President David Granger at the sidelines of an event at the State House on Wednesday told reporters that the placing of the US$18M signing bonus from ExxonMobil into a secret account was not done out of ‘deception’ but rather as a non-disclosure in the interest of national security.
According to the President “it’s not a question of secrecy, evidence of non-disclosure does not mean that there is evidence of any intention of deception and there is no intention to deceive but there was no need to make it public. It’s a governmental decision. I make governmental decisions all the time but it’s not deceptive.”
Moreover he told media operatives that the act was a legitimate Government of Guyana exercise, noting that the US$18M is in the Bank of Guyana in an escrow account, meaning it cannot be used for purposes not intended.
When asked why his Government Ministers denied the existence of the signing bonus, the President indicated to the media that, “I am not sure that all the Ministers are aware of the transaction.”
“It is a legitimate transaction, I am aware of it and I am responsible for everything surrounding that transaction,” said the President.
He subsequently added that “it is a legitimate exercise, as I said. It is to be used for certain matters which we perceive to be of national security interest and at that point in time, it was the thing to do so we that we can have access in the event of a national security emergency.”
While the President has deemed the transaction legitimate, his Government continues to be criticized for the move deemed by anti-corruption advocates, among others, as “downright criminal, immoral and unethical.”
Before news broke of Government actually receiving the signing bonus, Opposition Leader Dr Bharrat Jagdeo demanded that Government come clean stating that he could ‘reasonably confirm’ that it was true.
Jagdeo noted during his Budget presentation on Friday last after the signing bonus was confirmed that “what we have here is a major scandal. The Government of Guyana took money, large sums of money, in form of a signing bonus and did not tell the people (and) write to put it into a special account, not paid into the Consolidated Fund or into the GGMC. What if a few years had passed? Then someone can easily, because it is not recorded, can easily draw down monies from this fund. It is illegal! The entire Government should resign now.”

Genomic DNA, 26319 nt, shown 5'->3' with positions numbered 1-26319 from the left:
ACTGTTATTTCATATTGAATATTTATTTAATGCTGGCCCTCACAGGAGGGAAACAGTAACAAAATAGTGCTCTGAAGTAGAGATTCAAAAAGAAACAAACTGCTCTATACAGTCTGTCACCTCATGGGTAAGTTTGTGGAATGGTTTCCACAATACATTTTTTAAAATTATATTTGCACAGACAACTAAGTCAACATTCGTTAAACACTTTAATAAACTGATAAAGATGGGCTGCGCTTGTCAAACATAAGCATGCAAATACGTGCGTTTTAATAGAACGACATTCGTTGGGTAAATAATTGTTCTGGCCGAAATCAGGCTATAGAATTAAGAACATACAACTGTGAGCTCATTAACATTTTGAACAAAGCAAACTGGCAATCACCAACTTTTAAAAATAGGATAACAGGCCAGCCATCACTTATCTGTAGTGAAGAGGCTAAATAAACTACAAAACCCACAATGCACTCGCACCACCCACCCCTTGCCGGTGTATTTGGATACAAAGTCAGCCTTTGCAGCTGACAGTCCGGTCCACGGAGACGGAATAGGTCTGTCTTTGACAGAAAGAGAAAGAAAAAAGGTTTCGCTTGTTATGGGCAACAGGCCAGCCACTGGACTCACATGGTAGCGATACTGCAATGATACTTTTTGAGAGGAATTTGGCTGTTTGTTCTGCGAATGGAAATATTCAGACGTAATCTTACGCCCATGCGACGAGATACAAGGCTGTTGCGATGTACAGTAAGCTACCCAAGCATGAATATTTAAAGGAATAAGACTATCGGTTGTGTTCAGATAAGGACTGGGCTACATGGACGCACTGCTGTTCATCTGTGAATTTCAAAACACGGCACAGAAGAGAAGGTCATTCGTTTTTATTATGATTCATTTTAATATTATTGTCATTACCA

Just recently, former Speaker of the National Assembly, columnist and political analyst Ralph Ramkarran had said there “is no excuse for the secrecy, and any attempt to defend it is an insult to the Guyanese people,” while explaining that politics in Guyana is what he describes is a zero-sum game in which the rules of transparency and accountability are weak, and are not enforced where they exist.
Moreover, Attorney-at-Law and Chartered Accountant Christopher Ram, the man who first revealed to the nation that Government had collected a signing bonus from the oil company, stated, among others things, that the deceptive act on the part of Government meant that the Constitution of Guyana was violated, among other significant ramifications.
“It means that Article 216 of the Constitution of Guyana has been knowingly violated; that critical information contained in the Estimates of Expenditure now being considered by the National Assembly is inaccurate, incorrect and meaningless; that the 2016 financial statements of the Government and of the Consolidated Fund are for 2016 similarly deficient” Ram stated.
Since the transaction occurred in the fiscal year of the Audit Office of Guyana’s last report, Ram noted that the Auditor General’s report on the Consolidated Fund is inapplicable.
He said that, as such, the auditing standards applied by the Office require Auditor General Deodat Sharma to withdraw his report.
“The financial statements and the auditor’s report of the Bank of Guyana for the year 2016 face the same jeopardy; and this web of deception has ensnared high level officers of the Ministry of Finance, the Geology and Mines Commission, and the Bank of Guyana, including the Chairman of its Audit Committee, Mr Anand Goolsarran,” Ram declared.
“It is as clear as day to me that offences (were) committed under Section 85 of the [Fiscal Management and Accountability Act] by more than one person. This is now a criminal matter, and the Guyana Police Force should be called in,” Ram had said.
On Sunday last, after the information was leaked to the media, ExxonMobil’s Country Manager, Rod Henson confirmed that US$18M was paid as a signing bonus to Government.
Henson said the company paid US$18M, “not to any individual but to a government bank account designated by the Ministry of Finance.” He further pointed out, “ExxonMobil, as a commercial entity, we have no role whatsoever in the use or where those funds go. We operate with the highest standard of business conduct.”